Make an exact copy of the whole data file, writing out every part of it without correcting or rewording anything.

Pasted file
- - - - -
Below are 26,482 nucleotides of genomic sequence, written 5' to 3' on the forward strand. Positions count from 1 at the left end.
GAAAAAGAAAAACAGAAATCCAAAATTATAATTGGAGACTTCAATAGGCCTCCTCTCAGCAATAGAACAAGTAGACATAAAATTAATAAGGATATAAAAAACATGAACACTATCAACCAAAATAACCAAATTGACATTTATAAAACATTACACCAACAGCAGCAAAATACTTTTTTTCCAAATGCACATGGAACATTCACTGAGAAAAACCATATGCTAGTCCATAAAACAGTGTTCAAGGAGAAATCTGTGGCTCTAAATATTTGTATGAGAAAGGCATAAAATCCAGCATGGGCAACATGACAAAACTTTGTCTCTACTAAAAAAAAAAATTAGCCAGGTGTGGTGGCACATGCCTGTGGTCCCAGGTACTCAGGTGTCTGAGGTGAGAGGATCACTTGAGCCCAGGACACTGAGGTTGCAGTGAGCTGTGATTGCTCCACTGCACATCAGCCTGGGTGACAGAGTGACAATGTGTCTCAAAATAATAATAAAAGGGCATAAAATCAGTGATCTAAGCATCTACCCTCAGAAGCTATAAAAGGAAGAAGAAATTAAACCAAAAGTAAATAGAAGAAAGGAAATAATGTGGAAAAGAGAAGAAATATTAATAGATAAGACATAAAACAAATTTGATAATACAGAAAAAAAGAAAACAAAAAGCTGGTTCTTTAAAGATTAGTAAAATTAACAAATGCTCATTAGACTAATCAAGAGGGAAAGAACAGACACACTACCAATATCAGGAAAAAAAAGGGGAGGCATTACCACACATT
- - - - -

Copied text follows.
Below are 26,482 nucleotides of genomic sequence, written 5' to 3' on the forward strand. Positions count from 1 at the left end.
GAAAAAGAAAAACAGAAATCCAAAATTATAATTGGAGACTTCAATAGGCCTCCTCTCAGCAATAGAACAAGTAGACATAAAATTAATAAGGATATAAAAAACATGAACACTATCAACCAAAATAACCAAATTGACATTTATAAAACATTACACCAACAGCAGCAAAATACTTTTTTTCCAAATGCACATGGAACATTCACTGAGAAAAACCATATGCTAGTCCATAAAACAGTGTTCAAGGAGAAATCTGTGGCTCTAAATATTTGTATGAGAAAGGCATAAAATCCAGCATGGGCAACATGACAAAACTTTGTCTCTACTAAAAAAAAAAATTAGCCAGGTGTGGTGGCACATGCCTGTGGTCCCAGGTACTCAGGTGTCTGAGGTGAGAGGATCACTTGAGCCCAGGACACTGAGGTTGCAGTGAGCTGTGATTGCTCCACTGCACATCAGCCTGGGTGACAGAGTGACAATGTGTCTCAAAATAATAATAAAAGGGCATAAAATCAGTGATCTAAGCATCTACCCTCAGAAGCTATAAAAGGAAGAAGAAATTAAACCAAAAGTAAATAGAAGAAAGGAAATAATGTGGAAAAGAGAAGAAATATTAATAGATAAGACATAAAACAAATTTGATAATACAGAAAAAAAGAAAACAAAAAGCTGGTTCTTTAAAGATTAGTAAAATTAACAAATGCTCATTAGACTAATCAAGAGGGAAAGAACAGACACACTACCAATATCAGGAAAAAAAAGGGGAGGCATTACCACACATT